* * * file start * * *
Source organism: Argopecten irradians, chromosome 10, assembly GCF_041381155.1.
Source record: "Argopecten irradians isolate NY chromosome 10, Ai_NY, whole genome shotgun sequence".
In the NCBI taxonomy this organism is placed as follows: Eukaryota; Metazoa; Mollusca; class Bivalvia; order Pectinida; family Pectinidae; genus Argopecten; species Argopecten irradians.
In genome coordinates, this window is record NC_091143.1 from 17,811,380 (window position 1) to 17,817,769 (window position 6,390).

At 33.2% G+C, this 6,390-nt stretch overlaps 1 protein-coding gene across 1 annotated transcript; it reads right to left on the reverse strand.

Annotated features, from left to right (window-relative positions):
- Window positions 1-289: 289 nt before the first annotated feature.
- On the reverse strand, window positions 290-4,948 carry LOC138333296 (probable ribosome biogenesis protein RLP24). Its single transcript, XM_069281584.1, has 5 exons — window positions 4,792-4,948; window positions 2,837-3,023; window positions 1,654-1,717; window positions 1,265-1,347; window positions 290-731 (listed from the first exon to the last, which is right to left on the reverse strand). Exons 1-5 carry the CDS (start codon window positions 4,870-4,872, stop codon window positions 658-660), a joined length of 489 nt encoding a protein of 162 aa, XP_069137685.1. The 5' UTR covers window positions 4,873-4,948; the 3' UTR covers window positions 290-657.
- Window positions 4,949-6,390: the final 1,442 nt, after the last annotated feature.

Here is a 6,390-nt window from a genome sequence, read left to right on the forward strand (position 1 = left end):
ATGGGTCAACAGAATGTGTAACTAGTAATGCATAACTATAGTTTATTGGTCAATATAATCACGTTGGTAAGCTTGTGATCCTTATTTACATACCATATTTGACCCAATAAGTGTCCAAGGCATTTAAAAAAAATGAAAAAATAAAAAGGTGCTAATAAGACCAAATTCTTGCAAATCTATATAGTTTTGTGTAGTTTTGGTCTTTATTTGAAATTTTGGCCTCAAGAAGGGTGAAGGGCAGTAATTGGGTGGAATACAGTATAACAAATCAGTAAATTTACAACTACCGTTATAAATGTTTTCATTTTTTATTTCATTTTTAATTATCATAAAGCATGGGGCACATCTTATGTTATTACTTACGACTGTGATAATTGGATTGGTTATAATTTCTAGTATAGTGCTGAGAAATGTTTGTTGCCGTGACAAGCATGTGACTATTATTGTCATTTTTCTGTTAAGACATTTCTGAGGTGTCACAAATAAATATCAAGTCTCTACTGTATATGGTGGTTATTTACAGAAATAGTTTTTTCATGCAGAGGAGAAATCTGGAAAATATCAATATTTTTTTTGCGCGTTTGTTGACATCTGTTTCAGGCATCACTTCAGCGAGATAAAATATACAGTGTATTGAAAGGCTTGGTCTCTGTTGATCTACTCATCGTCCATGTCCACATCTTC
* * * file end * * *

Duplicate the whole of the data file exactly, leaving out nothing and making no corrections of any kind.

Source organism: Argopecten irradians, chromosome 10, assembly GCF_041381155.1.
Source record: "Argopecten irradians isolate NY chromosome 10, Ai_NY, whole genome shotgun sequence".
In the NCBI taxonomy this organism is placed as follows: Eukaryota; Metazoa; Mollusca; class Bivalvia; order Pectinida; family Pectinidae; genus Argopecten; species Argopecten irradians.
In genome coordinates, this window is record NC_091143.1 from 17,811,380 (window position 1) to 17,817,769 (window position 6,390).

At 33.2% G+C, this 6,390-nt stretch overlaps 1 protein-coding gene across 1 annotated transcript; it reads right to left on the reverse strand.

Annotated features, from left to right (window-relative positions):
- Window positions 1-289: 289 nt before the first annotated feature.
- On the reverse strand, window positions 290-4,948 carry LOC138333296 (probable ribosome biogenesis protein RLP24). Its single transcript, XM_069281584.1, has 5 exons — window positions 4,792-4,948; window positions 2,837-3,023; window positions 1,654-1,717; window positions 1,265-1,347; window positions 290-731 (listed from the first exon to the last, which is right to left on the reverse strand). Exons 1-5 carry the CDS (start codon window positions 4,870-4,872, stop codon window positions 658-660), a joined length of 489 nt encoding a protein of 162 aa, XP_069137685.1. The 5' UTR covers window positions 4,873-4,948; the 3' UTR covers window positions 290-657.
- Window positions 4,949-6,390: the final 1,442 nt, after the last annotated feature.

Here is a 6,390-nt window from a genome sequence, read left to right on the forward strand (position 1 = left end):
ATGGGTCAACAGAATGTGTAACTAGTAATGCATAACTATAGTTTATTGGTCAATATAATCACGTTGGTAAGCTTGTGATCCTTATTTACATACCATATTTGACCCAATAAGTGTCCAAGGCATTTAAAAAAAATGAAAAAATAAAAAGGTGCTAATAAGACCAAATTCTTGCAAATCTATATAGTTTTGTGTAGTTTTGGTCTTTATTTGAAATTTTGGCCTCAAGAAGGGTGAAGGGCAGTAATTGGGTGGAATACAGTATAACAAATCAGTAAATTTACAACTACCGTTATAAATGTTTTCATTTTTTATTTCATTTTTAATTATCATAAAGCATGGGGCACATCTTATGTTATTACTTACGACTGTGATAATTGGATTGGTTATAATTTCTAGTATAGTGCTGAGAAATGTTTGTTGCCGTGACAAGCATGTGACTATTATTGTCATTTTTCTGTTAAGACATTTCTGAGGTGTCACAAATAAATATCAAGTCTCTACTGTATATGGTGGTTATTTACAGAAATAGTTTTTTCATGCAGAGGAGAAATCTGGAAAATATCAATATTTTTTTTGCGCGTTTGTTGACATCTGTTTCAGGCATCACTTCAGCGAGATAAAATATACAGTGTATTGAAAGGCTTGGTCTCTGTTGATCTACTCATCGTCCATGTCCACATCTTC